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Authors and illustrators are creating child authors with Story Studio

Authors and illustrators of children’s literary classics such as The Alien Guy Named Bob and Super Raccoon Learns to Jump gathered in Victoria Thursday to compare stories and ideas.
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Paisley Aiken's new not-for-profit venture has her going into a classroom to help children create their own books. Maya Djurickovic, left, and Kaylen Eardley read their books to each other at Margaret Jenkins school.

Authors and illustrators of children’s literary classics such as The Alien Guy Named Bob and Super Raccoon Learns to Jump gathered in Victoria Thursday to compare stories and ideas.

These writers, however, also happened to be the same people who drew the pictures. They were also seven and eight years old, part of a Grade 2 language arts class at Margaret Jenkins elementary, and picking up their own printed first editions.

Maya Djurickovic, creator of Super Raccoon, said she was inspired by two things: Superhero stories can be really funny, and raccoons are always getting into her family’s garbage cans.

Rene Tolson, originator of The Alien Guy Named Bob, meanwhile, was too busy with pals to comment.

The class, the books and the lesson were all part of a creative-writing program offered by the Victoria not-for-profit organization Story Studios Writing Society. It’s a program designed to teach kids the elements of fiction by creating their own stories.

In the program, four volunteers, including professional authors, attend the class for three sessions. Children receive help to create their own characters, develop their plots and wrap up their stories. They also create illustrations, up to six or more, for each book.

Story Studios then collects the pictures and written ideas and stories, and has them transcribed and professionally printed into individual books, each with a small paragraph on the back providing the child author’s biography.

Story Studios founder Paisley Aiken, a Victoria mother of three children between the ages of five and 10, said in the past 18 months, the group has been to more than 40 classrooms, from kindergarten to Grade 8, and helped more than 700 children write their own printed books.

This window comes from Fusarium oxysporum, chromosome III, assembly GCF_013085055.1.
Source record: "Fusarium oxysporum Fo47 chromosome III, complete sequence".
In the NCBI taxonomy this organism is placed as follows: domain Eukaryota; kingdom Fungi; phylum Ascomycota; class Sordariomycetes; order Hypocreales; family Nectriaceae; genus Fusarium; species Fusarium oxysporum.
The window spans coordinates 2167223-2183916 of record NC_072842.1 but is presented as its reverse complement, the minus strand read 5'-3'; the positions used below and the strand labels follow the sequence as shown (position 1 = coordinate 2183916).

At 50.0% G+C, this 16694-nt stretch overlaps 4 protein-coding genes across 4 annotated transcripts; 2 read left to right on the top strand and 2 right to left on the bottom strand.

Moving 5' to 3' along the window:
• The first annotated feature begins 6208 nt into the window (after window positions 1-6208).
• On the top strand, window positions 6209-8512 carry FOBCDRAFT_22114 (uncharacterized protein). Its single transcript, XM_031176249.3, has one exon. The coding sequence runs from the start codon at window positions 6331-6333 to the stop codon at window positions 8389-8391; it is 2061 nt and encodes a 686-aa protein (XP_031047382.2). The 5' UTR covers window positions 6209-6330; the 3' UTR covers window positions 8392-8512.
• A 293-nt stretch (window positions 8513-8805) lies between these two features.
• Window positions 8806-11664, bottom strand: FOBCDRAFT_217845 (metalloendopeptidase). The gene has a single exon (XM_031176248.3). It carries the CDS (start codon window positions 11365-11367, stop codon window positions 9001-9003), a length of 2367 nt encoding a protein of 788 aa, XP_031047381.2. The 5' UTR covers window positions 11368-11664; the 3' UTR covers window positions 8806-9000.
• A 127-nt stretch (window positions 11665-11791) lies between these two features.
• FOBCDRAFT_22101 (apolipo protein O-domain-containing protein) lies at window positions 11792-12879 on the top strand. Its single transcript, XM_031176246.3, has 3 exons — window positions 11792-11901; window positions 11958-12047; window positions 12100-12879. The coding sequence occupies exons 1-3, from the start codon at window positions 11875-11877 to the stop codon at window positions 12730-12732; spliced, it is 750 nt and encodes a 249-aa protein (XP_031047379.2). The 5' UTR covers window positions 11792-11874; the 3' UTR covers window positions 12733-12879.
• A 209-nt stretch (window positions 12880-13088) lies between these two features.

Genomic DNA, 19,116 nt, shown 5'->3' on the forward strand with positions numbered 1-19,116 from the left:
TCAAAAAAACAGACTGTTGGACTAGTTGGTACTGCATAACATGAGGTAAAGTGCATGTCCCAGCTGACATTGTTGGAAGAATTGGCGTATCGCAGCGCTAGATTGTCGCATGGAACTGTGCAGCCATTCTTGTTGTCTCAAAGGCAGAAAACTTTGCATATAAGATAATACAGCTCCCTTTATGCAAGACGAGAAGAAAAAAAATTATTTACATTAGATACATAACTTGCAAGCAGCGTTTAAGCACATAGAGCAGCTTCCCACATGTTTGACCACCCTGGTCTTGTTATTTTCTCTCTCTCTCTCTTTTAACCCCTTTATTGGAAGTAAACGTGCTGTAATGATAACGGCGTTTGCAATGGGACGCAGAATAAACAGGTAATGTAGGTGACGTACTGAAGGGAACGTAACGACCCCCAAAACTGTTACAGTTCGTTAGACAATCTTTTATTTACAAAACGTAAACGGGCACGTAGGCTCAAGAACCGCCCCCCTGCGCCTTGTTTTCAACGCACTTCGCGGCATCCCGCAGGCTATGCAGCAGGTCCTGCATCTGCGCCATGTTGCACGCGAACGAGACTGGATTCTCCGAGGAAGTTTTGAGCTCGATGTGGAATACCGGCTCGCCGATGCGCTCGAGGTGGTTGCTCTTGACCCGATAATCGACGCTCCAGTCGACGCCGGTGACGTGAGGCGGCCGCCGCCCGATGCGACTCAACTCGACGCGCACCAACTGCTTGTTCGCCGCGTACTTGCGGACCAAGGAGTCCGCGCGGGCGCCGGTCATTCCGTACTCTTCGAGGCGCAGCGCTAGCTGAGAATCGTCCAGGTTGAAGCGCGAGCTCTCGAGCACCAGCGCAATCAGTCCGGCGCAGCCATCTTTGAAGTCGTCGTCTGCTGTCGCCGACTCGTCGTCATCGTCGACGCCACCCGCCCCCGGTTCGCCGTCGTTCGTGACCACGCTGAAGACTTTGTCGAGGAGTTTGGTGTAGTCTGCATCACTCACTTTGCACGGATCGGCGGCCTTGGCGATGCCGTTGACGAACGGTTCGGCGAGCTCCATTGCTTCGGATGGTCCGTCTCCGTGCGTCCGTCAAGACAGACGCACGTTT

Aiken, who has worked with children in the Cayman Islands and also owned a bookstore in Gibsons, said she got the idea for Story Studio from a San Francisco venture called 826 Valencia.

She later worked with professional educators in Victoria to develop the format of Story Studio’s writing sessions.

The first session focuses on the development of character and introduces children to settings.

Younger children are given modelling clay to create their characters, a manual exercise that helps those who are stumped for ideas. They also act in small drama sessions, talking in the voices their characters would use.

“We do everything we can so the kids will not copy a character from a book or a movie,” Aiken said.

She said students focus later on describing a setting using details derived from their own senses. They are given things to smell, like pine needles, or told to listen to things like water falling into a bucket. They are then asked to put these sensory experiences into their own words and use the techniques in their stories.

Throughout the sessions, the children are taught to think of their stories as objects with their own structure, like a sandwich, with two sides — the beginning and end — with the filling being the meat of the story.

“We also call it the building blocks of making a story,” Aiken said.

“For kids, even the strongest writers will start writing and it will go on and on and on,” she said. “This way, they actually complete a story.”

Story Studio does not attempt to teach penmanship, spelling or grammar. In some cases, the adult volunteers will act as scribes to take down the children’s stories.

The goal is to foster in children an appreciation for books and literacy.

“Children can sometimes see themselves as not successful in school because they have difficulty with something like penmanship,” she said

“We’re there to help them see themselves as people with valuable thoughts and ideas worth sharing.”

Nicole Strong, a Grade 2/3 teacher at Margaret Jenkins elementary, said the Story Studio sessions surprised her with their ability to hold the attention of even reluctant learners.

Strong said all the students stayed focused. Even sessions such as modelling their characters in clay did not degenerate into unruly play.

“It was actually quite amazing to see,” Strong said. “And they all got to share in it, no matter what stage they were at with their writing development.”

You can help

Story Studio Writing Society welcomes assistance from anyone interested in seeing children publish their own special stories.

The registered non-profit group relies upon sponsors and donations to provide the $600 per class, or $33 per child, to put on the three writing sessions and print up an individual book for every child.

To date, notable assistance has been received from The Q, TLC Fund, the Royal Bank of Canada and AbeBooks.

Anyone who wishes to help can contact the group by going to storystudio.ca.

rwatts@timescolonist.com